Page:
A newborn baby is have the top of their head examined with an ultrasound device.
Problems with the head and face must be documented and reported to the pediatrician for further investigation.

Abnormal findings of the face and head

In this step, we touch upon common head and face challenges - dysmorphic features and congenital cleft lip and/or palate.

Dysmorphic features are abnormal features that may indicate a congenital problem or syndrome. Health professionals will look for these when examining the newborn. For example, prenatal exposure to alcohol may have multiple and pervasive effects on the developing fetus and may result in Fetal Alcohol Syndrome (Nash & Davies, 2017). You have probably heard of Fetal Alcohol Syndrome before. It is characterised by three dysmorphic facial features:

  • small eyes
  • flattened philtrum (the vertical skin ridges above the centre of the upper lip and below the nose) and
  • a thin upper lip (Nash & Davies, 2017).

These abnormalities may be present at birth or the child may be diagnosed later, due to cognitive and behavioural problems (Kain & Mannix, 2018). Solomon & Muenke (2012) list a number of dysmorphic feature examples. You will note they aren’t just confined to the head and face.

  • pigmentation abnormalities of the hair or skin
  • abnormalities of the iris of the eye or eyelid - such as iris coloboma or inner epicanthal folds (small folds of skin over the medial eyes which are present in some syndromes, such as Down Syndrome)
  • abnormal interpupillary distance (distance between the centre of the pupils of the eyes)
  • the presence of a single, central maxillary incisor (tooth)
  • small sized ears with an over-folded helix (outer rim of the ear)
  • in-curving of the fifth finger and abnormally shaped fingers, such as tapered fingers
  • fusion of the fingers or toes

Cleft lip and/or palate

This is another common facial abnormality that may be found in the newborn. It occurs in approximately one in every 700 live births in the UK (Williams, 2012).

You may not have realised that the fetal face and lips form early in pregnancy (by around 8 weeks) and the palate forms by 10-12 weeks (Williams, 2012). Although the cleft lip can be detected during an ultrasound performed during pregnancy, a cleft palate will not normally be visible. However, the early detection of cleft lip gives both the parents and their team of health professionals time to prepare and plan for the baby who is born with this abnormality (Williams, 2012).

An illustration shows an example of a normal lip and a cleft lip©Shutterstock

Common problems associated with cleft lip and/or palate

Newborns with cleft lip and/or palate will often have feeding problems, including difficulty with latching onto the breast, fast or ineffective sucking, irregular swallowing, nasal regurgitation, lengthy feeding times and may find it difficult to gain weight (Forster & Roache, 2018; Williams, 2012). They may also have noisy breathing, due to deviations of the nasal septum (the wall that separates the nasal passages) and problems with both hearing and speech (Macro, 2017).

Hearing is affected because the muscles of the soft palate normally surround the Eustachian tube (sometimes referred to as the auditory tube). The Eustachian tube connects the middle ear with the back of the mouth or pharynx. This can impact the normal movement of air and fluid (mucous) along the tube, which may lead to a buildup of fluid in the otitis media (middle ear) (Williams, 2012). The resultant hearing loss can lead to speech development issues.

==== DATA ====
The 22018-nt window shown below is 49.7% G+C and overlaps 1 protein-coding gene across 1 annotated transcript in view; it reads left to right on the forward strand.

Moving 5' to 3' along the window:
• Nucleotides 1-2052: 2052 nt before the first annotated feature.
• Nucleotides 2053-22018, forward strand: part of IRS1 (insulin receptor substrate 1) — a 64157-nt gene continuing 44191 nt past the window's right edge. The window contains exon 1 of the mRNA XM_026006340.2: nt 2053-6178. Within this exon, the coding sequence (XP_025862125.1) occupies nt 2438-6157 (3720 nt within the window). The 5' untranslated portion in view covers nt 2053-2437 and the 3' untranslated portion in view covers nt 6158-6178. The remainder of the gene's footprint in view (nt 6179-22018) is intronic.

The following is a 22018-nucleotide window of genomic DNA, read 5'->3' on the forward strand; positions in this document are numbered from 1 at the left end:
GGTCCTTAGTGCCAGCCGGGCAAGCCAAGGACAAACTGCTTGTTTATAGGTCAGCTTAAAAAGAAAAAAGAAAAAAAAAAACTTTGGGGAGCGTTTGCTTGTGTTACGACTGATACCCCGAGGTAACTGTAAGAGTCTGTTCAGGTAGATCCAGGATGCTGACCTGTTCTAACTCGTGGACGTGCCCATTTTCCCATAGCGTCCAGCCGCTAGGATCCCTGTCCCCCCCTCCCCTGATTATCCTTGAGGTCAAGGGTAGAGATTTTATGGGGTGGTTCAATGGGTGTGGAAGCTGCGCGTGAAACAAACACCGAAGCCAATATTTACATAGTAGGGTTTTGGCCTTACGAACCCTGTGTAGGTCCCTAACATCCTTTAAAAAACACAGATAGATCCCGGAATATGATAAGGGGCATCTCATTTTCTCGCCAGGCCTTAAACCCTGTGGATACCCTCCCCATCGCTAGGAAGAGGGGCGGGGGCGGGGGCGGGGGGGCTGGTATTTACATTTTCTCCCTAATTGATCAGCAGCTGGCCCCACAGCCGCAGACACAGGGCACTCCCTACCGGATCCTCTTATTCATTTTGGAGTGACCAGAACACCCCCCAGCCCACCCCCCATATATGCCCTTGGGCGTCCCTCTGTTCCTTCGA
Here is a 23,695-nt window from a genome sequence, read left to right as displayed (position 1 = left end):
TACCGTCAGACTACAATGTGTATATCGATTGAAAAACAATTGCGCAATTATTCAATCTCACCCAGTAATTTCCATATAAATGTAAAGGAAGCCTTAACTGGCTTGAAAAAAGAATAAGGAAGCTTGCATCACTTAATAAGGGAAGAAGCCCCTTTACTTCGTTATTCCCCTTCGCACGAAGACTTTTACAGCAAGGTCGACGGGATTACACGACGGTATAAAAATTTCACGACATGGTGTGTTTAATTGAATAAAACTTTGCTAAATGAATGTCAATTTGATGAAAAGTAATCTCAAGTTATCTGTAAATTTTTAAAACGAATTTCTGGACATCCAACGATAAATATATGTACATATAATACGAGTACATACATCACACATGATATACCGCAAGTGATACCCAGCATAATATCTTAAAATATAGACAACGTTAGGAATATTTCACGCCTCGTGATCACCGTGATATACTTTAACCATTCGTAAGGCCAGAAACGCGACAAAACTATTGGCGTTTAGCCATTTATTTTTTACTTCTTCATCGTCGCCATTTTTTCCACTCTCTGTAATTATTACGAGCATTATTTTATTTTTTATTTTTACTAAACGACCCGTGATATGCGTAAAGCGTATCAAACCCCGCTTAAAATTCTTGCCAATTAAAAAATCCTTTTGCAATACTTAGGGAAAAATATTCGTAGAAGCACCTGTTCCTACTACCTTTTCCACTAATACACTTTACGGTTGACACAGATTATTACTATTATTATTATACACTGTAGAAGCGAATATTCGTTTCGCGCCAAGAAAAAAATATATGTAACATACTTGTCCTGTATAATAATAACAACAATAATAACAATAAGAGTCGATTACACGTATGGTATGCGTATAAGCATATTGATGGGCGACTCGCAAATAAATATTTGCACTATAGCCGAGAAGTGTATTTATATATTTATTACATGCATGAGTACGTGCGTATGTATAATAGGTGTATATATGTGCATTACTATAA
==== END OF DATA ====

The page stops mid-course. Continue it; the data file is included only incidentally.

Note the features of the baby’s parents if possible.

Another component of the newborn assessment is for you to note the features of the parents. The presence or absence of particular features in a family member may assist you in determining whether a feature is pathologic, familial or due to ethnic origin (Solomon & Muenke, 2012).
If dysmorphic features are discovered during your examination, document your findings and report them to the Paediatrician, who will further assess the newborn and possibly refer to a geneticist.

Your task

Post your questions, experiences and stories of problems associated with the head and face of the newborn.

References

Forster, E. & Roache, B. (2018). Supporting breastfeeding. In E. Forster & J. Fraser. (Eds.) Paediatric Nursing Skills for Australian Nurses (pp.233-252). Port Melbourne VIC: Cambridge.

Kain, V. & Mannix, T. (2018). Neonatal Nursing in Australia and New Zealand, 1st Edition. Australia: Elsevier

Macro, T. (2017). Nursing issues associated with the care of the preterm neonate born with cleft lip and palate (CLP): A reflective case-study. Journal of Neonatal Nursing, 23(4), 204-208.

Nash, A. & Davies, L. (2017). Fetal Alcohol Spectrum Disorders: What Pediatric Providers Need to Know. Journal of Pediatric Healthcare, 31(5), 594-606.

Solomon, B.D. & Muenke, M. (2012). When to suspect a genetic condition. American Family Physician, 86(9):826-833.

Williams, J. (2012). The recognition and management of isolated cleft palate. Community Practitioner, 85(10), 28-31.

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This article is from the free online course:

Assessment of the Newborn

Griffith University